Estate planning is primarily about people and their desire to provide for their loved ones. Given proper motivation, most clients will devote the time and energy that is necessary to develop and adopt an effective estate plan.
The nontax reasons for estate planning. The primary objectives of most estate plans involve estate creation, support and care of a surviving family and the orderly transfer of property during lifetime or at death. This often involves providing for the care of minor children, support for disabled children and elderly parents, and protection of loved ones from creditors. For some individuals the motivation to plan their estates is found in a strong desire to assure the survival of a business, or to provide for their church or a charity.
Life insurance. Are there enough life insurance proceeds, liquid assets, and other sources of income to maintain the current living standards of your client’s surviving family? Unfortunately, all too many individuals remain underinsured. For those clients needing insurance to pay taxes, delaying the purchase of currently needed life insurance could be disastrous.
Valuation of today’s life insurance products is very unsettled. The IRS has not provided clear guidance and carriers use inconsistent methodology. The “net cash value,” “interpolated terminal reserve,” and statutory “book” reserve methods have all been used.
Coordination is important. It is often difficult, if not impossible; to design an effective estate plan without considering your client’s employee benefit programs and business disposition plans. Effective planning cannot be achieved unless there is an awareness of the interplay between the various strategies and techniques of estate planning, business planning, and employee benefits. For example, the liquidity needs of a business owner’s estate plan are directly influenced by whether the business is to be sold, continued, or liquidated. If the business is to be sold, then a funded purchase agreement may well provide all of the dollars needed for estate liquidity and family income. If the business is to be continued, then an employee benefit, such as split-dollar, could provide the necessary funds.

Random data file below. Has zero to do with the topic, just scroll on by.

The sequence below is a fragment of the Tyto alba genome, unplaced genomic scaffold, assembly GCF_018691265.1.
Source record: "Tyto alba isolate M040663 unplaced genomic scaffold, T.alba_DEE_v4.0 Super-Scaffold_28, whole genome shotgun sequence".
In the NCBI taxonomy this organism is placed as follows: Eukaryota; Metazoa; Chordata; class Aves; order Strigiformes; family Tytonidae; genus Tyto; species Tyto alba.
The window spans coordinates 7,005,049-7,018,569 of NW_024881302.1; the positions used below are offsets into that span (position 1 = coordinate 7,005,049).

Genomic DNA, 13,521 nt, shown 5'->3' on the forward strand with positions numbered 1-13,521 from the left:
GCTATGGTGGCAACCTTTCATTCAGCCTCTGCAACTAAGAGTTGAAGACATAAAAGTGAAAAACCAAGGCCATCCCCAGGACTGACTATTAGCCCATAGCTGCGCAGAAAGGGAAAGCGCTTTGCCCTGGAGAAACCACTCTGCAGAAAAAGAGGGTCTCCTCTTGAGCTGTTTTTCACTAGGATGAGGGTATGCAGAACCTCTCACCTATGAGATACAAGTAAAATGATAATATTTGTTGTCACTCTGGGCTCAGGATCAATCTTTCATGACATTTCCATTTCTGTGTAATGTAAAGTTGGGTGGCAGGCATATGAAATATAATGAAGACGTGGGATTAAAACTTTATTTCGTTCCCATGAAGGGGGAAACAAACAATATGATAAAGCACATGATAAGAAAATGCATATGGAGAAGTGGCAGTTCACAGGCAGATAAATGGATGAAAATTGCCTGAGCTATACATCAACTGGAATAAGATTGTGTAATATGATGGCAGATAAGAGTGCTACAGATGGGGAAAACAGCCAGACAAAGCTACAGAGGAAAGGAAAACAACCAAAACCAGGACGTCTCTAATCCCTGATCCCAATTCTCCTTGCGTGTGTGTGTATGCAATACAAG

1. Revocable living trust
The revocable living trust (RLT) is a will substitute that can accomplish many estate planning objectives. It is an agreement established during the grantor’s lifetime that may be amended or revoked at any time prior to the grantor’s disability or death. The primary advantages of the RLT include: (1) providing for the management of grantor’s assets upon his mental or physical disability thus avoiding conservatorship proceeding; (2) reducing costs and time delays by avoiding probate; (3) reducing the chances of a successful challenge or election against a will; (4) maintaining confidentiality by not having to file a public will; and (5) avoiding ancillary administration of out-of-state assets.
Two additional documents are typically executed together with the RLT:
- The durable power of attorney authorizes the power-holder to act for the grantor when the grantor is disabled.
- The pour-over will functions asa “fail safe” device to transfer at death any remaining probate assets into the RLT, to undergo minimal probate as a means of clearing the estate of creditor claims, and to appoint guardians of any minor children.
DURING LIFETIME. The grantor establishes the RLT and typically names himself as the sole trustee. Following creation of the trust the grantor retitles and transfers his property to the trust. Because the grantor maintains full control over trust assets there are no income, gift, or estate tax consequences.